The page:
Also be sure to check out Biz’s new website millenniology.com to read the full stories of millennials living and working in and around Brattleboro.

Stop, Collaborate, and Listen

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The New Ground Creative Team – Photo by Kelly Fletcher

Our work at New Ground Creative always starts with a conversation. We love to talk. Well… maybe not Falyn. But have you met our Communications Strategist, Joe, or our fearless leader, Carrie, when she has had a little too much coffee? And our Outreach Strategist, Biz—sheesh—with the blog posts and the hair. That NGC crew is game to gab.

We also listen. We get curious. We want to create and cultivate a relationship, of course, but this research is also a fundamental part of the work we do. Bonus: we get to be students everyday. Some days we are studying millennials and others we are getting to know the ins and outs of a business looking to reinvigorate their brand. Whatever the case may be, research is a big part of our process as well as a personal passion when research means getting to know our community—the people, the places, their hopes, and their needs.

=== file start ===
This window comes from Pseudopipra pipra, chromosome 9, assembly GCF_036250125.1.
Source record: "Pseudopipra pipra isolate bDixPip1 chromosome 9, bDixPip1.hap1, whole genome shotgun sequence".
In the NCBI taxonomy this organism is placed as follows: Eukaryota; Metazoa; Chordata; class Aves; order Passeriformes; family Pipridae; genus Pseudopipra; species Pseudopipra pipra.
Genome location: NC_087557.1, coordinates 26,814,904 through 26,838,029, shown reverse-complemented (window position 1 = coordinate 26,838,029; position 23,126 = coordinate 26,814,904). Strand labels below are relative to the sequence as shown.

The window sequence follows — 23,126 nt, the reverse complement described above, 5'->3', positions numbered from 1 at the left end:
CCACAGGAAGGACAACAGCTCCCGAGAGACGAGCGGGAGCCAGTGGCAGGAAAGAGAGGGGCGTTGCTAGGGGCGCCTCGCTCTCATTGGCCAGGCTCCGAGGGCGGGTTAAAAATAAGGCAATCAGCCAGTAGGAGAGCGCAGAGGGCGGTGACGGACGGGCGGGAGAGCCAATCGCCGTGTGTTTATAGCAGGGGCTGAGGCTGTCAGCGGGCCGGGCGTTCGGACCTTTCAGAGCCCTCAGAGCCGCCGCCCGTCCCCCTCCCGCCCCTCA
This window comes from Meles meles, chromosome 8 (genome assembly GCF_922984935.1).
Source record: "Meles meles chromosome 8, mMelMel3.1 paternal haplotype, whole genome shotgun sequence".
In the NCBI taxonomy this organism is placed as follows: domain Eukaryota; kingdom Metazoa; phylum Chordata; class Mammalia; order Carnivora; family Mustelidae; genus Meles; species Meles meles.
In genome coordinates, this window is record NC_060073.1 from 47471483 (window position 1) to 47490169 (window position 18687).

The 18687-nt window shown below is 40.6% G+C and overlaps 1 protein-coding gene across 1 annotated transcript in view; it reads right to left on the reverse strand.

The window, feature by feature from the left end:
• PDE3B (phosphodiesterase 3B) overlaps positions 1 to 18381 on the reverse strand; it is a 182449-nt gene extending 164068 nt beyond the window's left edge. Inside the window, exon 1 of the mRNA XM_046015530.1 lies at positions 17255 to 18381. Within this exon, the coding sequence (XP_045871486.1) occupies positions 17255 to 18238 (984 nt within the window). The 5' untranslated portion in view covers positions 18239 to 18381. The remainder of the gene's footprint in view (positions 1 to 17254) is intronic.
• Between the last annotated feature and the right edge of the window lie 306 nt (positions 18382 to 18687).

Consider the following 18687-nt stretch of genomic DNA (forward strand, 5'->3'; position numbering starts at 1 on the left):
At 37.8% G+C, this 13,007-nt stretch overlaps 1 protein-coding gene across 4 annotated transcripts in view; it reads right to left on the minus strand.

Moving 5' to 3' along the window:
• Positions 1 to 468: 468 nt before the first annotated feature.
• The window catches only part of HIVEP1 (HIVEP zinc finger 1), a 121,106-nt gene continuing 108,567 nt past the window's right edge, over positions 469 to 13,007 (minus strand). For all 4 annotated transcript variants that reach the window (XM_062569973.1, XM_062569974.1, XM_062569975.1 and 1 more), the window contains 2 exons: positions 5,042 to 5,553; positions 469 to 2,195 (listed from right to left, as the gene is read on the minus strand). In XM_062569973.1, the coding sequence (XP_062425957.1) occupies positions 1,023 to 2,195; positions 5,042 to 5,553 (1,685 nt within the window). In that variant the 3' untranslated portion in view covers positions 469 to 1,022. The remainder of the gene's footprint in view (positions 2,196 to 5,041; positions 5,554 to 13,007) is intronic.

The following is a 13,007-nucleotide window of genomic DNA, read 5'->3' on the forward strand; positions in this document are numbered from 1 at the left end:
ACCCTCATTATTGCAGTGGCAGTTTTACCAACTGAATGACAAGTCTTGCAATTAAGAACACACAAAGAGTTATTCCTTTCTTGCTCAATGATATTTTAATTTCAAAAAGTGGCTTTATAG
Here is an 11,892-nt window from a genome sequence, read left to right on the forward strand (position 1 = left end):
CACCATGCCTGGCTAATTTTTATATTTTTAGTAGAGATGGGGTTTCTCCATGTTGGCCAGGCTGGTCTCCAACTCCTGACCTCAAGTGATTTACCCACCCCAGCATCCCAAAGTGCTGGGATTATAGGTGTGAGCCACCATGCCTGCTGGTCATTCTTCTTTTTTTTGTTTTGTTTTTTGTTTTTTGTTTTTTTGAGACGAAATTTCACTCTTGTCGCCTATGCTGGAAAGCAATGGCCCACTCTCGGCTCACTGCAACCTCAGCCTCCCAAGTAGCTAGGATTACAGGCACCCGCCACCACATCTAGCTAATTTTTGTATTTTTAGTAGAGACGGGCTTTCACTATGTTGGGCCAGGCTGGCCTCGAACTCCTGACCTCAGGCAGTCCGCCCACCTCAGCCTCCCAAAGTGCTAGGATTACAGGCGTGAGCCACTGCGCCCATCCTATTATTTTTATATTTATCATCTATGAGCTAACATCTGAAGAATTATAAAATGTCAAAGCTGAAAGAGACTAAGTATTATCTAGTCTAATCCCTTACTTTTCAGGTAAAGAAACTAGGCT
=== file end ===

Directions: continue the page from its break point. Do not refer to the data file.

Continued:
Learning as we go, in this way, can be tricky. Curiosity brings up new questions which results in potential new approaches which leads to new information and a new spark of curiosity. It’s a cycle. Sometimes things don’t go how you planned which can be confusing and frustrating, but inherently a new opportunity arises even out of a problem. Like when I was 7 years old and cut off all of my Barbie doll’s hair. I wanted to do something radically different with her hair but when she had none—I was presented with a new problem. Then one day, I began making her different types of hats. This happens in our process at New Ground Creative occasionally. Seeing problems as potential opportunities serves us and our clients well.